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St Davids, Pembrokeshire

Historical Description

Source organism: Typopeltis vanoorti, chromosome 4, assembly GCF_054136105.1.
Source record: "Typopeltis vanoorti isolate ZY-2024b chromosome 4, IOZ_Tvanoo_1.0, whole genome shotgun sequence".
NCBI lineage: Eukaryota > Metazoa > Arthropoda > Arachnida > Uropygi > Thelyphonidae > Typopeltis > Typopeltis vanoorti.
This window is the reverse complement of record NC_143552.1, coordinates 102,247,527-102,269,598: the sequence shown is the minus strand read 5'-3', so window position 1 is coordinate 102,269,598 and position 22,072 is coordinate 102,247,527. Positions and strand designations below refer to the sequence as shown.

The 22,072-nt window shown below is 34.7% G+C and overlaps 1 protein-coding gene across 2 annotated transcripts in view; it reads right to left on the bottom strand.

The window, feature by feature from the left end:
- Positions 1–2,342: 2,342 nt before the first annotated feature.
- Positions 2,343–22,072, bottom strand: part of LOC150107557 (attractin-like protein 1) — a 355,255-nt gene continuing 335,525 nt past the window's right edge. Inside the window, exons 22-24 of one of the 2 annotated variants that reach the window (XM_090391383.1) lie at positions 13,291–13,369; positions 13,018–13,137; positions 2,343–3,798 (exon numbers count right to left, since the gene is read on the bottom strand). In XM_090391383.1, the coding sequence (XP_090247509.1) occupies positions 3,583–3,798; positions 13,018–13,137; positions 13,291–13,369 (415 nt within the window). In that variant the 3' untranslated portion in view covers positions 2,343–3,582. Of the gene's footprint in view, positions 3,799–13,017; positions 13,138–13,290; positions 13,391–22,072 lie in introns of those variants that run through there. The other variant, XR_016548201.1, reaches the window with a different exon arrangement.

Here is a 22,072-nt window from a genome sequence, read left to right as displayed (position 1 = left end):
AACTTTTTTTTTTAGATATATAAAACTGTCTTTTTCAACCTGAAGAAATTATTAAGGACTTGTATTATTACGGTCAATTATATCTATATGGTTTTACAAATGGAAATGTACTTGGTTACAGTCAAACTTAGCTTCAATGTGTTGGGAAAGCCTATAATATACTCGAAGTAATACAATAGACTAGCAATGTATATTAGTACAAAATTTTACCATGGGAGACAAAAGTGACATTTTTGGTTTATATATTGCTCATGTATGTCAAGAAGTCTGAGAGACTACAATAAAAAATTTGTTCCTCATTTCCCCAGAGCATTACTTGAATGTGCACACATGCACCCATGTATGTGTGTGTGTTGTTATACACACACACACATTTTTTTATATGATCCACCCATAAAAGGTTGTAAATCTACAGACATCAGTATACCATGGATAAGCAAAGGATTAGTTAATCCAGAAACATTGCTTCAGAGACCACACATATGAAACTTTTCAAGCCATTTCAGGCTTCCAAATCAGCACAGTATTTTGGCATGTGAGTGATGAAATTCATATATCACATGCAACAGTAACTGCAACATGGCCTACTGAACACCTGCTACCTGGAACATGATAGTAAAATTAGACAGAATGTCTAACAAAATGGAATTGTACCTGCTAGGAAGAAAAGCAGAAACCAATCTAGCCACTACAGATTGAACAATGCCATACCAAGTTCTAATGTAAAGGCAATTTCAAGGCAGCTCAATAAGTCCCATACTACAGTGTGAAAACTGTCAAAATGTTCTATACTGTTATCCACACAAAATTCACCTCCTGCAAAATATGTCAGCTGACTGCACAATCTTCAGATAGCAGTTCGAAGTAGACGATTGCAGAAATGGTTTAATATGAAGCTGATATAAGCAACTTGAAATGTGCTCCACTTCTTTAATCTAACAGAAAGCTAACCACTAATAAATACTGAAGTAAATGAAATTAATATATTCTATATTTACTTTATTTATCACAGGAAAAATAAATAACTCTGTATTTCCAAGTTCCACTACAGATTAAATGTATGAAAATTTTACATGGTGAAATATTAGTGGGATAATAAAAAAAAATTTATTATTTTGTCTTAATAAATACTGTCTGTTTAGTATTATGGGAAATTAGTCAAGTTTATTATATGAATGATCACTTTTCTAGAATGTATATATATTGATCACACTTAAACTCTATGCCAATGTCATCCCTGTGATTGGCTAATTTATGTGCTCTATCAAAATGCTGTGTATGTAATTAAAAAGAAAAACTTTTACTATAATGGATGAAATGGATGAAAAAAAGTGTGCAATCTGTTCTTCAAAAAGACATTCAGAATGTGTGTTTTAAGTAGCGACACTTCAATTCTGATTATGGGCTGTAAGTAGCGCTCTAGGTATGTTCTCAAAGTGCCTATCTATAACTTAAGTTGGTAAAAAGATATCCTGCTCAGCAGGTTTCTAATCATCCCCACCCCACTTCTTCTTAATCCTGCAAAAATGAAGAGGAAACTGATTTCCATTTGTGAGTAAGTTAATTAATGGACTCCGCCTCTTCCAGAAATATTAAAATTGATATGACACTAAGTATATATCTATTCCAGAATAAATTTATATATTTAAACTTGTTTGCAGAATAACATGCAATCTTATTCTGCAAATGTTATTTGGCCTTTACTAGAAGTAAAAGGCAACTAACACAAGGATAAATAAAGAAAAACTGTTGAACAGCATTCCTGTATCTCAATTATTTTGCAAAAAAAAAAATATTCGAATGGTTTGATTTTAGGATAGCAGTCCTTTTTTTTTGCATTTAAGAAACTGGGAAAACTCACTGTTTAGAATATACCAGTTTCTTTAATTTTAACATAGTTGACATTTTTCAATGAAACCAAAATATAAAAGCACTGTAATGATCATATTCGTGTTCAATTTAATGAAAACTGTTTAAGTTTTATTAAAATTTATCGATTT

David's, St, a city and a parish in Pembrokeshire, and a diocese containing most of South Wales. The city stands in a tract of country of great geological interest, at the end of the Via Julia, on the river Alan, within a mile of St Bride's Bay, 16 miles WNW of Haverfordwest station on the G.W.R., which is 276 miles from Paddington. It took its present name from the founding of its see by David, the patron saint of Wales, son of Sandde, prince of Ceredigion. It acquired great consequence from its prelates, and high religious repute from its shrines, was burned or pillaged in 808, 911, 982, 1077, and 1087 by the Saxons and then-successors, and was visited by William the Conqueror, Henry II., Edward I. with Queen Eleanor, and Edward III., and for ages by multitudes of pilgrims. Two visits to it were declared by Pope Calixtus equivalent to one visit to Rome, and the road at it, leading to St David's shrine, was long known as Meidr-Saint, " the sacred way." The town is but a small village, consisting of one principal and two cross streets, but it still possesses attractions in its cathedral and its antiquities. It has a post, money order, and telegraph office (R.S.O.), an ancient cross in the market-place, restored by Bishop Thirlwall in 1873, and Congregational, Baptist, Wesleyan, and Calvinistic Methodist chapels, and National and Board schools. The cathedral stands in a deep hollow, apart from the village, within a walled Close, with a compass of nearly a mile. To the north is the ruined College of St Mary, built in 1377 by Bishop Houghton, with a tower 70 feet high, and a chapel 69 feet by 45; on the east hill is the Tower Gate, 60 feet high, flanked on the north by an early unfinished tower, and on the south by a bastion of later date. To the south-west are the remains of a magnificent palace built by Bishop Gower. This palace was one of six which belonged to the see; the quadrangle of it was 120 feet square, one hall of it 67 feet by 25, and another hall 96 feet by 24. Its eastern and southern walls still retain a beautiful arcade surmounted by a parapet. The present cathedral was built about 1180 by Bishop Peter de Leia. It consists of a central tower, a cleres-toried nave of six bays with aisles, a south porch with a parvise, a south transept of three bays with a small building eastwards converted into a chapter-house, a north transept of three bays with St Thomas's chapel, above which is the library, formerly the treasury, a choir under the tower, bays with aisles, a presbytery of four bays with clerestory and aisles, containing St David's shrine on the north. Immediately behind the eastern triplet stands Trinity Chapel, with a good fan-tracery ceiling. Eastward of which is a cross aisle giving access by twin arches to the Lady Chapel, built by Bishop Martyn early in the 14th century, and furnished with good Perpendicular windows by Bishop Vaughan. The central tower is 124 feet high, the nave is 127½ feet long, 76 wide, and 45¼ high, the transepts are 120 feet long and 27½ wide, the choir and presbytery are 80 feet long, and the entire edifice is internally 290 feet, externally 306 feet long. The tower is of three stages-Norman, Decorated, and Perpendicular. The nave is highly ornate and massive, Late Norman or Transitional, with Decorated windows in the aisles, inserted by Bishop Gower, who built the beautiful rood-screen, under which his remains lie, and has a rich Perpendicular ceiling of oak, said to be L-ish, erected about 1508; the transepts are Transition-Norman. The choir contains some grotesquely carved misereres. The cathedral has undergone various restorations. In 1220 the tower fell and seriously damaged the choir and transepts, and in 1248 an earthquake did great damage, shaking the arcades in the naves. In 1877 and following years the west front was rebuilt, after a design of Sir Gilbert Scott's, in memory of Bishop Thirlwall, an effigy of whom stands in the niche over the western door. In 18o3 the work of almost rebuilding the tower, which was insecure, was commenced by Sir Gilbert Scott, and since that date the greater part of the cathedral has undergone careful restoration. The chief monuments are, the shrines of St David and St Caradoc, effigies of Bishops Anselm, Gervase, and Fastoife, altar-tombs of Bishops John Morgan and Gower, and a Purbeck marble altar-tomb of Edmund Tudor, earl of Eichmond. father of Henry VII. His tomb and remains were removed hither by Henry VIII. from the church of the Grey Friars at Carmarthen, where the earl was buried. "Most beautiful, most desolate, It was St David's ancient pile, Nave, chaucel, tower, and windowed aisle; And skirting all the western side, A palace fair in ruined pride; With storied range in order set, And portal, arch, and parapet; There hiding from the haunts of men, In hollow of the mountain glen.''